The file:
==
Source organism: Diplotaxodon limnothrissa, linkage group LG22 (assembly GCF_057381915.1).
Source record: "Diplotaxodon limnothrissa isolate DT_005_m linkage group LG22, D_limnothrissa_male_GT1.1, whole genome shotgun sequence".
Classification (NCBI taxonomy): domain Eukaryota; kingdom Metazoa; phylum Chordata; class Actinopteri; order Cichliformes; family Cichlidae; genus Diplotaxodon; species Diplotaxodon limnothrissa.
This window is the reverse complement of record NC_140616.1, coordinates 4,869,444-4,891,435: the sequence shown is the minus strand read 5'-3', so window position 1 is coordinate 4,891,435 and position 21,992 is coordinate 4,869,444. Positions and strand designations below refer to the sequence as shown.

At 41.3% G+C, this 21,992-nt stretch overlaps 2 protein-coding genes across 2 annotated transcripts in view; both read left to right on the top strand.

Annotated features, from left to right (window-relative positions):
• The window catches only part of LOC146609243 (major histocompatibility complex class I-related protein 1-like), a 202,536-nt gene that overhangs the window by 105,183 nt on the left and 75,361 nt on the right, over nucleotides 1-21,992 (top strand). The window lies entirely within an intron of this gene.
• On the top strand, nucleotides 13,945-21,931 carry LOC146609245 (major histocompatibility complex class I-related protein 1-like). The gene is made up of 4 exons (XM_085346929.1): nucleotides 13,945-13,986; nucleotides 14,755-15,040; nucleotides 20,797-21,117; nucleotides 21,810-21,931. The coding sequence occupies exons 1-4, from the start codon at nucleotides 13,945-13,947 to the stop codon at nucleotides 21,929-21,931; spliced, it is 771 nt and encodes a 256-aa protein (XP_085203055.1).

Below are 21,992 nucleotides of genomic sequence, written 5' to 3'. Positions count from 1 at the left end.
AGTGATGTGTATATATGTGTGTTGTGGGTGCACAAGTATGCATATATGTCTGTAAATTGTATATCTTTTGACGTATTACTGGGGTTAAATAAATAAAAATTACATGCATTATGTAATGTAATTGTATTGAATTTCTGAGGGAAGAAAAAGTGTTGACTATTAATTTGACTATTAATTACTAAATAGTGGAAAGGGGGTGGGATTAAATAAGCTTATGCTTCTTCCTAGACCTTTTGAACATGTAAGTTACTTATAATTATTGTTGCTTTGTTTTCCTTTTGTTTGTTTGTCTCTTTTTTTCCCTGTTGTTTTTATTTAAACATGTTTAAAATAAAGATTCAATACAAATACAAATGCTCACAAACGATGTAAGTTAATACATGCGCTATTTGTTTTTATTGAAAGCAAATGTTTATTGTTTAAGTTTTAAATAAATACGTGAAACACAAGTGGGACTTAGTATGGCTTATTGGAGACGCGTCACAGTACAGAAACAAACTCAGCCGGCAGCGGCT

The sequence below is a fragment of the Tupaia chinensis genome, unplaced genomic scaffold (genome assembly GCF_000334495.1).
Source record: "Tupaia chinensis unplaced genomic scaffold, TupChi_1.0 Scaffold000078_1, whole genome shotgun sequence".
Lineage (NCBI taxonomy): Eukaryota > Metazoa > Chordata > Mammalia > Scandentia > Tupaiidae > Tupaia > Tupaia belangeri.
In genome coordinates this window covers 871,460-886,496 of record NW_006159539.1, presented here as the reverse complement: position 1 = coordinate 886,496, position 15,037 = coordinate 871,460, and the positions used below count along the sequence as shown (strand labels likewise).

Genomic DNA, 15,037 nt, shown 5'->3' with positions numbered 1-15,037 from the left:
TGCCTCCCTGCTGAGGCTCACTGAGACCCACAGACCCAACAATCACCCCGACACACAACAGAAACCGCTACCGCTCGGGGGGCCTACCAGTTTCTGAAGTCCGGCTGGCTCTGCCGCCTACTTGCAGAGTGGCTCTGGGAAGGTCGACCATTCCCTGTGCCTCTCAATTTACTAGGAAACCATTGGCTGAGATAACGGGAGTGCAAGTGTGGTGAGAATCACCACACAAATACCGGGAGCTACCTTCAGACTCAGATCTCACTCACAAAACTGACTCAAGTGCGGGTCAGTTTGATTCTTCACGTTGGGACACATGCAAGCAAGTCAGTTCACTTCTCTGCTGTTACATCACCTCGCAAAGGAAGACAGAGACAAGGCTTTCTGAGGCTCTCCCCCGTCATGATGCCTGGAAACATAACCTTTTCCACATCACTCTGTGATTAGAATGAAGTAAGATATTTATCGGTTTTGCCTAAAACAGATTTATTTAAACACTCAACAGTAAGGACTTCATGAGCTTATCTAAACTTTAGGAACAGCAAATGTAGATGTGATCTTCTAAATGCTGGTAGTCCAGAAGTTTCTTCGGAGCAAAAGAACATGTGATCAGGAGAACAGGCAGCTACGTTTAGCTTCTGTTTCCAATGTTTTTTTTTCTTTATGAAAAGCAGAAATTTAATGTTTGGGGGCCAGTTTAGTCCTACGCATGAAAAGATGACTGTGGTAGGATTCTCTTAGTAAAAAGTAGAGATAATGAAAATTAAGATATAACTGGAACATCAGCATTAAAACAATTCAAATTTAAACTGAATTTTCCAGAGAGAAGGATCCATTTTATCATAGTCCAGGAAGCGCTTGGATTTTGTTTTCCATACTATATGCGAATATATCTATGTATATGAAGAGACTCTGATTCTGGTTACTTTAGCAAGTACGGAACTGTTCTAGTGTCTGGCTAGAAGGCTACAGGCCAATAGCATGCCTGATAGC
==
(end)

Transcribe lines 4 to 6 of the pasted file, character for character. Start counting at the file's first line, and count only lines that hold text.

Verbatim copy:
This window is the reverse complement of record NC_140616.1, coordinates 4,869,444-4,891,435: the sequence shown is the minus strand read 5'-3', so window position 1 is coordinate 4,891,435 and position 21,992 is coordinate 4,869,444. Positions and strand designations below refer to the sequence as shown.

At 41.3% G+C, this 21,992-nt stretch overlaps 2 protein-coding genes across 2 annotated transcripts in view; both read left to right on the top strand.

Annotated features, from left to right (window-relative positions):